The phenomenon of life exists within nature’s splendor. As the land draws its breath from the winds above, so too does it exhale with the receding tides of the ocean. This interpretation of land, sea and air is likened to the majestic bird, the Hokioi (native Eagle, Roi Toia), who traverses the realms of the over-worlds, the Thunder Lizard (Susan Point) who protects the “life principle” of the land and the Whai (Stingray, Todd Couper) who patrols the domain of the underworlds. The center arrangement depicts the essence of life and the evolution of death symbolized by two spirals opposing each other.
Our connection grew following visits in New Zealand and Vancouver. I felt a tremendous kinship with all the Maori artists I met, and was overwhelmed by their generosity and hospitality during my trip. At the time of the Kiwa exhibition, we began this collaboration celebrating the artistic and spiritual ties between our cultures.
– Susan Point
The word ‘manawanui’ comes from a part of a Coast Salish blessing. The term ‘kia manawanui’ means “be forever strong of heart.” The pattern on this piece is reminiscent of a circular abstract pattern of a Salish spindle whorl. The two opposing spirals represent the constant evolution of death while the center symbolizes the heart of life.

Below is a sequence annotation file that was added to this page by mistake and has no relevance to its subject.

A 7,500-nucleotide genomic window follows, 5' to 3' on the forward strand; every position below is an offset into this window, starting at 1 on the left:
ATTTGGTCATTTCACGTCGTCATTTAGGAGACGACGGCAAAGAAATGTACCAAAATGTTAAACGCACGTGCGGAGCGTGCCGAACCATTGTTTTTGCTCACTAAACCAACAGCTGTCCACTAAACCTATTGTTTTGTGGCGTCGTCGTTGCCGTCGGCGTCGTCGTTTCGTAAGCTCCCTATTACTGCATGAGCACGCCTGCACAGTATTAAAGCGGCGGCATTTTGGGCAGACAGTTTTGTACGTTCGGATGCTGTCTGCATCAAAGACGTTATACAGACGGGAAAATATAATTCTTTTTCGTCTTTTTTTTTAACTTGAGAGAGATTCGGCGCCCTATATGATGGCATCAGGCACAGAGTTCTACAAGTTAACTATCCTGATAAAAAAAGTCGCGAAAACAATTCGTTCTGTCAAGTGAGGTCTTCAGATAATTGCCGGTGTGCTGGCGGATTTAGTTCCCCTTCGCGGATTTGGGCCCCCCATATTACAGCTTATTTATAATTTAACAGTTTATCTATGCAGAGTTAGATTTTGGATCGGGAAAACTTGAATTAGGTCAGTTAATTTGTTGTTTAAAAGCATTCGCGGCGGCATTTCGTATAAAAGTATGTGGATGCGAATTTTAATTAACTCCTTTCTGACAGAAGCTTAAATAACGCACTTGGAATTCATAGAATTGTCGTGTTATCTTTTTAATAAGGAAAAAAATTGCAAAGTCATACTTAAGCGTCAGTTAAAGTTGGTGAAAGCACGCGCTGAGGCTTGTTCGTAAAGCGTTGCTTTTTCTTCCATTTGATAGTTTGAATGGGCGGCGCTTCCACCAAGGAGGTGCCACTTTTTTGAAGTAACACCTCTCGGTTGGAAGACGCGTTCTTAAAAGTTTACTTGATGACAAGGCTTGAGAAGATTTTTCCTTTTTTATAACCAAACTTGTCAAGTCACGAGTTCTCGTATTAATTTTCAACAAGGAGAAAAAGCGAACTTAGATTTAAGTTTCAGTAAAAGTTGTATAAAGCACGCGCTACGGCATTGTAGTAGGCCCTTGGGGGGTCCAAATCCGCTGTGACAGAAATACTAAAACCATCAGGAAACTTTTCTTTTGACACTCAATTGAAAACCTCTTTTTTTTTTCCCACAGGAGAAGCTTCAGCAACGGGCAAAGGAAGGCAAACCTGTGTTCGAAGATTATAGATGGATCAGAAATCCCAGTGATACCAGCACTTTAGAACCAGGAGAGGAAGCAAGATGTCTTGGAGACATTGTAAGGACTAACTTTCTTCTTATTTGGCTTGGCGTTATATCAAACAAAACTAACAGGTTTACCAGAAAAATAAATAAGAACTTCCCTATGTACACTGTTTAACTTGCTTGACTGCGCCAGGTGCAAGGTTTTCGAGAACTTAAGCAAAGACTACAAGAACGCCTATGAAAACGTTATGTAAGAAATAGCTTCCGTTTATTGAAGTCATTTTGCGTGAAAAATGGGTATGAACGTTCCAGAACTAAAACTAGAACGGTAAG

Susan Point (born 1952) is a Coast Salish artist based on the Musqueam First Nations Reserve. Point began her career in 1981 in jewellery, serigraphs, and paintings. Eager to reinvigorate interest in her own peoples art style, Point chose to concentrate on the traditional designs and elements created by her ancestors while applying a more contemporary aesthetic and experimentation with techniques and materials such as paper, glass, bronze, wood, concrete, polymer, stainless steel, and cast iron. Point’s innovative approach to traditional forms and myths has led to an international reputation and has inspired many of the new generation of Northwest Coast artists.